Robi’s Head of Human Resources Md Faisal Imtiaz Khan, graced the closing ceremony on the fifth day. He handed over prizes to the lucky winners of the competitions that took place throughout the week.
Vice President, Facilities and Services, Mohammad Sultan Mahmud was also present in the occasion.
Dhaka, Dec 04, (UNB) - A three-day-long International Flower Exhibition and Conference 2018 will be held at Bangabandhu International Conference Center in the city from December 6 to 8.
“The main aim of this event is to attract investors and businessmen to this sector as it is being flourished,” Abul Kasem Khan, president of Dhaka Chamber of Commerce & Industry (DCCI) said at a press conference at its office on Tuesday.
He said the country's flower market has reached US$ 144 million from US$ 96 million in recent time. “We would like to engage the government and other stakeholders to flourish the sector further.”
"Around 70 national and international SME's will exhibit and promote their products and services at the fair,” he added.
International Trade Center (ITC) in its study showed global exports over the last few years have grown by more than 10 percent annually.
DCCI will organize the three-day event with the partnership of USAID and BFS.
Lee Rosner, USAID chief of party, Awar Faruque, former secretary of Agriculture Ministry, Abdur Rahim, president of Bangladesh Flower Society, among others, were present at the program.
Singapore, Dec 4 (AP/UNB) — Asian shares were mostly lower Tuesday as investors questioned if a 90-day truce in a tariffs battle will allow the U.S. and China to resolve a range of issues from technology development to trade.
KEEPING SCORE: Japan's Nikkei 225 index shed 1.0 percent to 22,356.80 and the Kospi in South Korea lost 0.5 percent to 2,120.65. Hong Kong's Hang Seng dropped 0.2 percent to 27,139.87 while the Shanghai Composite index was flat at 2,655.96. Both Chinese indexes finished more than 2 percent higher on Monday. The S&P ASX/200 in Australia gave up 0.9 percent to 5,721.00. Shares fell in Taiwan and Singapore but rose in Indonesia and the Philippines.
WALL STREET: A cease-fire in a trade dispute between the world's two largest economies lifted major U.S. indexes on Monday. The S&P 500 index jumped 1.1 percent to 2,790.37, after gaining close to 5 percent last week. The Dow Jones Industrial Average was 1.1 percent higher at 25,826.43. The Nasdaq composite added 1.5 percent to 7,441.51. The Russell 2000 index of smaller-company stocks picked up 1 percent to 1,548.96.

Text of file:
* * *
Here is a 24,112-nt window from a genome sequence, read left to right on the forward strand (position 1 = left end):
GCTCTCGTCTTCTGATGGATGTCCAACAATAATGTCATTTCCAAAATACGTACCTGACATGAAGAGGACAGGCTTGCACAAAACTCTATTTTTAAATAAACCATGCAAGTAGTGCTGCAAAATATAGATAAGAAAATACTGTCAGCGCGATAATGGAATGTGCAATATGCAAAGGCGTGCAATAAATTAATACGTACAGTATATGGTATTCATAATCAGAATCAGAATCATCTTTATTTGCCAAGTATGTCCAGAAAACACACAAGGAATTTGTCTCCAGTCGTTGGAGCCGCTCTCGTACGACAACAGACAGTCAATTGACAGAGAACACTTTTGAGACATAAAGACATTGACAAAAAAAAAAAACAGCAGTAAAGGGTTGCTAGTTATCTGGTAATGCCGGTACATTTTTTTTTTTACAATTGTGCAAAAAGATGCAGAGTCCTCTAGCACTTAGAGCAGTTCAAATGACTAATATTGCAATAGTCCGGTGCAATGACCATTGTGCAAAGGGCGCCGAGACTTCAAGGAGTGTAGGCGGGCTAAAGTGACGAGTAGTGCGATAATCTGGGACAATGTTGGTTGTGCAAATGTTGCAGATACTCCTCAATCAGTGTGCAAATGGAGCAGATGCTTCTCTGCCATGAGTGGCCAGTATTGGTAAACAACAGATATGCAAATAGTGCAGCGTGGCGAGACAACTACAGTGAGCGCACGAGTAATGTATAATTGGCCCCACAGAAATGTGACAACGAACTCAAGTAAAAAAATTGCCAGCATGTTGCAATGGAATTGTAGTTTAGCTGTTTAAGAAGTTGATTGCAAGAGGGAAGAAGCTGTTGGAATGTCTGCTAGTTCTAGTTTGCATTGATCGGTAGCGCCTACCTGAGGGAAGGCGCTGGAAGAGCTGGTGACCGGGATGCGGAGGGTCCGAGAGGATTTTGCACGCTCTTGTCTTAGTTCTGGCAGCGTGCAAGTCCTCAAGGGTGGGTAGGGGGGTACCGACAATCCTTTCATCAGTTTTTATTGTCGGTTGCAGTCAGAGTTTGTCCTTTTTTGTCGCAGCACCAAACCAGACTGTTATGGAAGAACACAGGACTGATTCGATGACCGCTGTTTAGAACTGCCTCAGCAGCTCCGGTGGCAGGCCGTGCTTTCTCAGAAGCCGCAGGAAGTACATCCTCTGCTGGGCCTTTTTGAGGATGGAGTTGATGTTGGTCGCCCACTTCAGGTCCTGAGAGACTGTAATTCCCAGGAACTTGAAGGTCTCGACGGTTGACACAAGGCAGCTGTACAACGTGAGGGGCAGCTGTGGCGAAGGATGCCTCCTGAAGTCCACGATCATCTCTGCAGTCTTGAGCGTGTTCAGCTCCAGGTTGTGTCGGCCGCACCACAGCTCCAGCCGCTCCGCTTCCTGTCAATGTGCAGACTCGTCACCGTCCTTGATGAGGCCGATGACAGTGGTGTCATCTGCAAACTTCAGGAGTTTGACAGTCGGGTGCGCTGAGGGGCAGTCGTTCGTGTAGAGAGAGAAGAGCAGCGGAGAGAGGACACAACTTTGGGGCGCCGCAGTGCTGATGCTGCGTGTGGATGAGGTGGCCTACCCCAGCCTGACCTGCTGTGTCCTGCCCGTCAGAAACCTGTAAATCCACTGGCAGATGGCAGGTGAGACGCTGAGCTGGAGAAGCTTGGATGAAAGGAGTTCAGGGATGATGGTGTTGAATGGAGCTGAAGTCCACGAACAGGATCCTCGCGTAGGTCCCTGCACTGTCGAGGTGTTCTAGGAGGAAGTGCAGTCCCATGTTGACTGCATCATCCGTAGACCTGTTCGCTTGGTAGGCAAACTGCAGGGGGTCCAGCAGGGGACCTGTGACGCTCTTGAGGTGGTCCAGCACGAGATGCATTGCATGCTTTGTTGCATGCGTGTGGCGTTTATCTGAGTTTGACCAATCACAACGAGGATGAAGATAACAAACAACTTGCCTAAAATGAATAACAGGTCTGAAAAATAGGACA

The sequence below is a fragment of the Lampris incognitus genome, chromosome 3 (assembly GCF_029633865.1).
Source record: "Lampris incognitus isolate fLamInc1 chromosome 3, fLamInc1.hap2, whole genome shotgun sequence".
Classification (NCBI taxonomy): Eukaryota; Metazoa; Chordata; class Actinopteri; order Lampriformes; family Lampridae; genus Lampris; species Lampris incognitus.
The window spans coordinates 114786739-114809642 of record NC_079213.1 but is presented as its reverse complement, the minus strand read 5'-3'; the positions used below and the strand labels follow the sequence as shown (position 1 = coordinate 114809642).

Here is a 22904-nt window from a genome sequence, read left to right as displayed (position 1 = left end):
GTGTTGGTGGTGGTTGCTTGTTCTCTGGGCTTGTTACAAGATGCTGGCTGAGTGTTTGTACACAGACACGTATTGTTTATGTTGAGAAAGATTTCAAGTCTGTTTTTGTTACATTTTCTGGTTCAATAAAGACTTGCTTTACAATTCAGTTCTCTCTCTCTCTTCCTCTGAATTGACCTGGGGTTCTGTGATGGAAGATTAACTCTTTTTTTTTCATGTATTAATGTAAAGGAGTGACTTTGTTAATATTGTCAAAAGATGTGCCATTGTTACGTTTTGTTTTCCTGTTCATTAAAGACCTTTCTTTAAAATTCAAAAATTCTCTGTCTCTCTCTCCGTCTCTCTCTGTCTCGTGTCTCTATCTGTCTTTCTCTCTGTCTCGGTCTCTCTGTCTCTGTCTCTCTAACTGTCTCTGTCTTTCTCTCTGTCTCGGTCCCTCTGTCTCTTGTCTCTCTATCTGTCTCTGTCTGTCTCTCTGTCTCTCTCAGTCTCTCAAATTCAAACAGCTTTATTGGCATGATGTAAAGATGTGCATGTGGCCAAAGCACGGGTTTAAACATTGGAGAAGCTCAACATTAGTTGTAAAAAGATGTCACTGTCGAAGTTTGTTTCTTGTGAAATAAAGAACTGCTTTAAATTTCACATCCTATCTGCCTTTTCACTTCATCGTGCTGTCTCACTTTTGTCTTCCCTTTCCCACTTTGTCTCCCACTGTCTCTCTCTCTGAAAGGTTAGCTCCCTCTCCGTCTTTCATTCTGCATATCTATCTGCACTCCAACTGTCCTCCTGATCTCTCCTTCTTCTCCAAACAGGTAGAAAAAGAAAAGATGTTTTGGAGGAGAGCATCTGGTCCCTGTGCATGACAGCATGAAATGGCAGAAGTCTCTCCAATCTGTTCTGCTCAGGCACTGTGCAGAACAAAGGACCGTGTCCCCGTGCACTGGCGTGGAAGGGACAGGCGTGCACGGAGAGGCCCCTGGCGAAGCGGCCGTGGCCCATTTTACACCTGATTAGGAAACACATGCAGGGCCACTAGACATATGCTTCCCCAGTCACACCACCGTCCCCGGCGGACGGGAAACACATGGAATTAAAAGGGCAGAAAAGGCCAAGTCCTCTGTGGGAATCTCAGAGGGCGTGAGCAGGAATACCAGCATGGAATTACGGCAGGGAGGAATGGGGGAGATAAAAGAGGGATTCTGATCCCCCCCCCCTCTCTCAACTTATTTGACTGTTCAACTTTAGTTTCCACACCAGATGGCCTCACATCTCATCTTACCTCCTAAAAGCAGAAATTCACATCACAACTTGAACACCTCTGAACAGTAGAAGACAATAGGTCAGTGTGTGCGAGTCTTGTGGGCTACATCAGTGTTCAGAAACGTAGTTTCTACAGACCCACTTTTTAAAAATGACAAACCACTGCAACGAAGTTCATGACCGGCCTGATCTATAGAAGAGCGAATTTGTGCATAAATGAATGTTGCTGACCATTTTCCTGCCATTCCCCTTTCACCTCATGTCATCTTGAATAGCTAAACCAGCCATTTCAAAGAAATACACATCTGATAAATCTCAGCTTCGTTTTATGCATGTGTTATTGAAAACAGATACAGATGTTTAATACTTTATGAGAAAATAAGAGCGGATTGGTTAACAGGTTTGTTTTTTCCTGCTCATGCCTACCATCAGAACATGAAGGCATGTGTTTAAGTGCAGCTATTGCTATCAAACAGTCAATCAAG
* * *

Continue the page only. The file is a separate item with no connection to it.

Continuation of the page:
U.S-CHINA TRUCE: On Saturday, a meeting between U.S. President Donald Trump and Chinese President Xi Jinping ended with a verbal agreement to hold off on further tariffs for at least 90 days. Trump was set to raise tariffs from 10 to 25 percent on $200 billion in Chinese goods, starting Jan. 1. In return, the White House said Xi will buy a "very substantial amount" of U.S. agricultural, energy and industrial products. On Monday, Treasury Secretary Steven Mnuchin told reporters that the leaders had detailed conversations on 142 items and will need to turn those pointers into a "real agreement" in the coming months.
ANALYST'S TAKE: "Markets are reflecting a fragile truce between the U.S. and China after an initial sigh of relief. Investors are taking some money off the table as they figure out the details of what the leaders have agreed to and how long the truce can last," said Song Seng Wun, an economist at CIMB Private Banking.
ENERGY: Oil prices are rallying ahead of an OPEC meeting on Thursday, where members are expected to cut output in 2019. News that the Canadian province of Alberta will cut production by 325,000 barrels a day also boosted sentiment. Benchmark U.S. crude gained 56 cents to $53.51 per barrel in electronic trading on the New York Mercantile Exchange. It added $2.02 to settle at $52.95 a barrel on Monday. Brent crude rose 60 cents to $62.29 per barrel. It ticked up $2.23 to $61.69 a barrel in London.
CURRENCIES: The dollar weakened to 113.30 yen from 113.63 yen late Monday. The euro rose to $1.1372 from $1.1353.
Dhaka, Dec 3 (UNB) – Additional Secretary of the Energy Division Md Ruhul Amin has joined state-owned Petrobangla as its new chairman.
He joined the office on November 29 following a government notification, said a Petrobangla press release.
Ruhul Amin replaced former chairman Abul Mansur Md Faizullah.
Ruhul Amin, a member of the BCS (admin) cadre of 7th batch, joined the government job on February 15, 1988.
During his long career, he served the government as deputy commissioner of Pirojpur and divisional commissioner of Chattogram division. He also served as the director (admin) of Petrobangla.
Besides, he served different ministries in various capacities.
A Dhaka University social science graduate, Ruhul Amin is now engaged in research work at Archeology Department of Jahangirnagar University as a part-time researcher for his doctorate degree, the release added.